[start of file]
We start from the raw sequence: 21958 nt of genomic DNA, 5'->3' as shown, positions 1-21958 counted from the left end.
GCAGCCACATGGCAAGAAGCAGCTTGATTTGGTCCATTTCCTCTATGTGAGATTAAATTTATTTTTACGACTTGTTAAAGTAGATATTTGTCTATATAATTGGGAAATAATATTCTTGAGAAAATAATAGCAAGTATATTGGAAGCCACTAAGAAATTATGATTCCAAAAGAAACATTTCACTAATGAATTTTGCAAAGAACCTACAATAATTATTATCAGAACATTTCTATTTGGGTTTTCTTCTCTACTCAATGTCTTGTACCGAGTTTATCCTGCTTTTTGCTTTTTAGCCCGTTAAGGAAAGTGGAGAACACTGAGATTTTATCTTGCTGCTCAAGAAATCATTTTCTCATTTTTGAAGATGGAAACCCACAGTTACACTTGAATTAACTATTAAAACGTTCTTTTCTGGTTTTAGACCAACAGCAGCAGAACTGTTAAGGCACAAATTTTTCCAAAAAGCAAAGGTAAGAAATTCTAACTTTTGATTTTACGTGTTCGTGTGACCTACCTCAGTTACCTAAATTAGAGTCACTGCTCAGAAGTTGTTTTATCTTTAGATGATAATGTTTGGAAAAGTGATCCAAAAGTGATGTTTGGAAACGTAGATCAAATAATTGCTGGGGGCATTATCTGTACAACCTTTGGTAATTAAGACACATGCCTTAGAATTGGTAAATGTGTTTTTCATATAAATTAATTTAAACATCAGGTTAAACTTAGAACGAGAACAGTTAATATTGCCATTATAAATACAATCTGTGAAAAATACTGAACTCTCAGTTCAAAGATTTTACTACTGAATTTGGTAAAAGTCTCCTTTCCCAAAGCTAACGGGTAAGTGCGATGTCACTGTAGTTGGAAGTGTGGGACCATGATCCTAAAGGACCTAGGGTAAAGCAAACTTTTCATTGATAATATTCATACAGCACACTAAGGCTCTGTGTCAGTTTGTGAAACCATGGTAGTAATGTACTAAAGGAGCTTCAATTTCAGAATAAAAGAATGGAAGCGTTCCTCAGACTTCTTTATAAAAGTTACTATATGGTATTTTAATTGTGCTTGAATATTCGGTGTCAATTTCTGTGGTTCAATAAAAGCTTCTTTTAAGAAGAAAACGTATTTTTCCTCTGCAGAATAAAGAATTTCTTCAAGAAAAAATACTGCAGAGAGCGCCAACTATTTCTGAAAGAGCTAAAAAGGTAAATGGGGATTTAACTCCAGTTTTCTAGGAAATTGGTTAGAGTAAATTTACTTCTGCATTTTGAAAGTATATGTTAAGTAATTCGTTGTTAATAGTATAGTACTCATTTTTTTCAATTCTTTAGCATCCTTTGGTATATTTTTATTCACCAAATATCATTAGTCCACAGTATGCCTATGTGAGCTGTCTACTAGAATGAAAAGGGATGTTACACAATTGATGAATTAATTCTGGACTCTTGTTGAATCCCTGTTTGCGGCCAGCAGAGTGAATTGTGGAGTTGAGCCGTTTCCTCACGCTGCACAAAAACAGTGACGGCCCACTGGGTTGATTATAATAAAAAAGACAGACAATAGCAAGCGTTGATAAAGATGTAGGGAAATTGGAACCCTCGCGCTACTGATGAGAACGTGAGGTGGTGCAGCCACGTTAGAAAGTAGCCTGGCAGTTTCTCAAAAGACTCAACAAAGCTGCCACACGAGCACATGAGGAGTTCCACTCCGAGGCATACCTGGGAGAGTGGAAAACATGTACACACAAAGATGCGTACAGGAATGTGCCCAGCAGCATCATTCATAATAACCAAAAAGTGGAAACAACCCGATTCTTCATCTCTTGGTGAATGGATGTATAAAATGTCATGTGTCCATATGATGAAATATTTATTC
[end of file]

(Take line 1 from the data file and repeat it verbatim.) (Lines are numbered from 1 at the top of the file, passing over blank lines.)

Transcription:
We start from the raw sequence: 21958 nt of genomic DNA, 5'->3' as shown, positions 1-21958 counted from the left end.